Mixed signals in the eurozone
Hopes of an imminent agreement between Greece and its private bondholders were dashed on Thursday due to the opposition of some of the Greek political leaders towards additional spending cuts demanded by the lenders as well as a disagreement between the IMF and Germany on the involvement of the ECB in the bond swap.
Greece’s creditors doubt the country’s ability to carry out all the necessary reforms in order to reduce debt and they demanded additional austerity measures. Greek officials objected, fearing that implementing them would further aggravate an already serious recession in the country.
China may well be willing to help; During Angela Merkel’s official visit to Beijing, the German Chancellor has guaranteed the stability of the eurozone while calling for greater support from China, whose leaders have responded by suggesting there might be room to negotiate an expansion of the financial stability fund (EFSF) and the stability mechanism or ESM.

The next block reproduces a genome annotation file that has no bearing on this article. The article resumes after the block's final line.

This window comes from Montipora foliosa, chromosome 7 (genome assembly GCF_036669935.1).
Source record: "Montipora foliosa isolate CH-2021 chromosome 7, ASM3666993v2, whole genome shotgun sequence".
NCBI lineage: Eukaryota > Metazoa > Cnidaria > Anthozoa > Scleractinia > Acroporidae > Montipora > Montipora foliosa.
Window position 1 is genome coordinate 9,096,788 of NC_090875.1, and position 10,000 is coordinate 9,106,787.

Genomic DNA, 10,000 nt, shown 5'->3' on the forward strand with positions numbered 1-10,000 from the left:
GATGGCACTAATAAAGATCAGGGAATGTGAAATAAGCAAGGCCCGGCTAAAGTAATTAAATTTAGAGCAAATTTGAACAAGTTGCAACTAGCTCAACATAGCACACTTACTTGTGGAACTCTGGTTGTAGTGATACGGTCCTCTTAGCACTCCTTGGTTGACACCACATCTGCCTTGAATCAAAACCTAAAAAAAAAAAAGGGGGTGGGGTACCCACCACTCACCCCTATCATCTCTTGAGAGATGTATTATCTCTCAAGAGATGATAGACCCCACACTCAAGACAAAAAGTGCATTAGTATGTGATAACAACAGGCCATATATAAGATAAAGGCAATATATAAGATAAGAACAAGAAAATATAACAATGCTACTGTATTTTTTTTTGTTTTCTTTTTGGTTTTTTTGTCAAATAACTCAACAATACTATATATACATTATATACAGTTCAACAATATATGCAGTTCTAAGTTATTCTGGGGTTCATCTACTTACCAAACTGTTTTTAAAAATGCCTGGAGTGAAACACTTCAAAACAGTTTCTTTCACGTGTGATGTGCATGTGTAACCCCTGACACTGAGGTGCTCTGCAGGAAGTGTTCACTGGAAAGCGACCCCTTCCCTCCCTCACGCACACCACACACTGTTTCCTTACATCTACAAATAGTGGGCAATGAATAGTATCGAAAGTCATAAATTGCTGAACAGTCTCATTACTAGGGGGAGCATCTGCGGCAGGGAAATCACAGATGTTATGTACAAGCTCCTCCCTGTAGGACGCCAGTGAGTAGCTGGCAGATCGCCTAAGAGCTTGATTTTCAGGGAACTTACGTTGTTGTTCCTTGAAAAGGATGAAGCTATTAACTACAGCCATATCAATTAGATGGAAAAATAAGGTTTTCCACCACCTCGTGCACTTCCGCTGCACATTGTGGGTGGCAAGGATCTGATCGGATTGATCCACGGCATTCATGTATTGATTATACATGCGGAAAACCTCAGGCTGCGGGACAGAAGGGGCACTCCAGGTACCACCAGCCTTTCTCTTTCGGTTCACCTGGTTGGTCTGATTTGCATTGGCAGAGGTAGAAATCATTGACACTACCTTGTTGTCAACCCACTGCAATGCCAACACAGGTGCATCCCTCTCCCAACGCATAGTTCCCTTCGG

Meanwhile France auctioned 7.9 billion euros of various bonds on Thursday. The French government sold 10-year debt at an average yield of 3.13% compared with 3.29% the country had to pay at the previous auction held in January. Earlier on Thursday Spain auctioned 4.56 billion euros of various bonds exceeding the target of 4.5 billion. The country sold 3-year bonds at an average yield of 2.86% in comparison with 3.38% last month.
All in all EUR is not in a good place – better bond yields and the possibility of Chinese help (publicly this time) are good news but the fact they are even relevant is not.
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